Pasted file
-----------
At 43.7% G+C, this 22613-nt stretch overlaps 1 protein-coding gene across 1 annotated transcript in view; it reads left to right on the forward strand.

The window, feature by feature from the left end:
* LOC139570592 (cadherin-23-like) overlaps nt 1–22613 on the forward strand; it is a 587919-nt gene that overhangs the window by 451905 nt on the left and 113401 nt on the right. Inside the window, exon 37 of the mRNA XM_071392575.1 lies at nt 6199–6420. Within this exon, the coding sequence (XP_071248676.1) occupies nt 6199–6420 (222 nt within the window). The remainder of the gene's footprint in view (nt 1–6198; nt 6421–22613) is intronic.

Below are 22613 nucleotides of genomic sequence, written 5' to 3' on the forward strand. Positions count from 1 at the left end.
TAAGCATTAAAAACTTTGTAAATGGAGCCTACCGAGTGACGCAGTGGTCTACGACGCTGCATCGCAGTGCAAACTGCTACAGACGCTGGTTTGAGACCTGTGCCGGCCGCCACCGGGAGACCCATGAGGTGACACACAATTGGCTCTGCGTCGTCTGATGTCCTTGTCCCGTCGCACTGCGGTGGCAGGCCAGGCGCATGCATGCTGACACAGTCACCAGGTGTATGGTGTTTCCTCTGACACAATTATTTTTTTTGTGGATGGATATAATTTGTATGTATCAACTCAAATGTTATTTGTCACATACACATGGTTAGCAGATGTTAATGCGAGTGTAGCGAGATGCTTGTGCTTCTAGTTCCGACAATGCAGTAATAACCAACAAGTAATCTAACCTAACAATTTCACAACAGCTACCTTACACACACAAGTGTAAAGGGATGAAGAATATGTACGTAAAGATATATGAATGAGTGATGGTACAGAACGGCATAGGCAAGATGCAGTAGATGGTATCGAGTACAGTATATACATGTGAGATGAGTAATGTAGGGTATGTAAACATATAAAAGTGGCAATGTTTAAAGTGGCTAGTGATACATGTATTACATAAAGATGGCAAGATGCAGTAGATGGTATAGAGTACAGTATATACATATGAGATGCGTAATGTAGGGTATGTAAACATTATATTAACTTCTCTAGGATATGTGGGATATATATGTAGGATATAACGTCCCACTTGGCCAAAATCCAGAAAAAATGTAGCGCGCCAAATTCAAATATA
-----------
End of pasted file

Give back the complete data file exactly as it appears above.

At 43.7% G+C, this 22613-nt stretch overlaps 1 protein-coding gene across 1 annotated transcript in view; it reads left to right on the forward strand.

The window, feature by feature from the left end:
* LOC139570592 (cadherin-23-like) overlaps nt 1–22613 on the forward strand; it is a 587919-nt gene that overhangs the window by 451905 nt on the left and 113401 nt on the right. Inside the window, exon 37 of the mRNA XM_071392575.1 lies at nt 6199–6420. Within this exon, the coding sequence (XP_071248676.1) occupies nt 6199–6420 (222 nt within the window). The remainder of the gene's footprint in view (nt 1–6198; nt 6421–22613) is intronic.

Below are 22613 nucleotides of genomic sequence, written 5' to 3' on the forward strand. Positions count from 1 at the left end.
TAAGCATTAAAAACTTTGTAAATGGAGCCTACCGAGTGACGCAGTGGTCTACGACGCTGCATCGCAGTGCAAACTGCTACAGACGCTGGTTTGAGACCTGTGCCGGCCGCCACCGGGAGACCCATGAGGTGACACACAATTGGCTCTGCGTCGTCTGATGTCCTTGTCCCGTCGCACTGCGGTGGCAGGCCAGGCGCATGCATGCTGACACAGTCACCAGGTGTATGGTGTTTCCTCTGACACAATTATTTTTTTTGTGGATGGATATAATTTGTATGTATCAACTCAAATGTTATTTGTCACATACACATGGTTAGCAGATGTTAATGCGAGTGTAGCGAGATGCTTGTGCTTCTAGTTCCGACAATGCAGTAATAACCAACAAGTAATCTAACCTAACAATTTCACAACAGCTACCTTACACACACAAGTGTAAAGGGATGAAGAATATGTACGTAAAGATATATGAATGAGTGATGGTACAGAACGGCATAGGCAAGATGCAGTAGATGGTATCGAGTACAGTATATACATGTGAGATGAGTAATGTAGGGTATGTAAACATATAAAAGTGGCAATGTTTAAAGTGGCTAGTGATACATGTATTACATAAAGATGGCAAGATGCAGTAGATGGTATAGAGTACAGTATATACATATGAGATGCGTAATGTAGGGTATGTAAACATTATATTAACTTCTCTAGGATATGTGGGATATATATGTAGGATATAACGTCCCACTTGGCCAAAATCCAGAAAAAATGTAGCGCGCCAAATTCAAATATA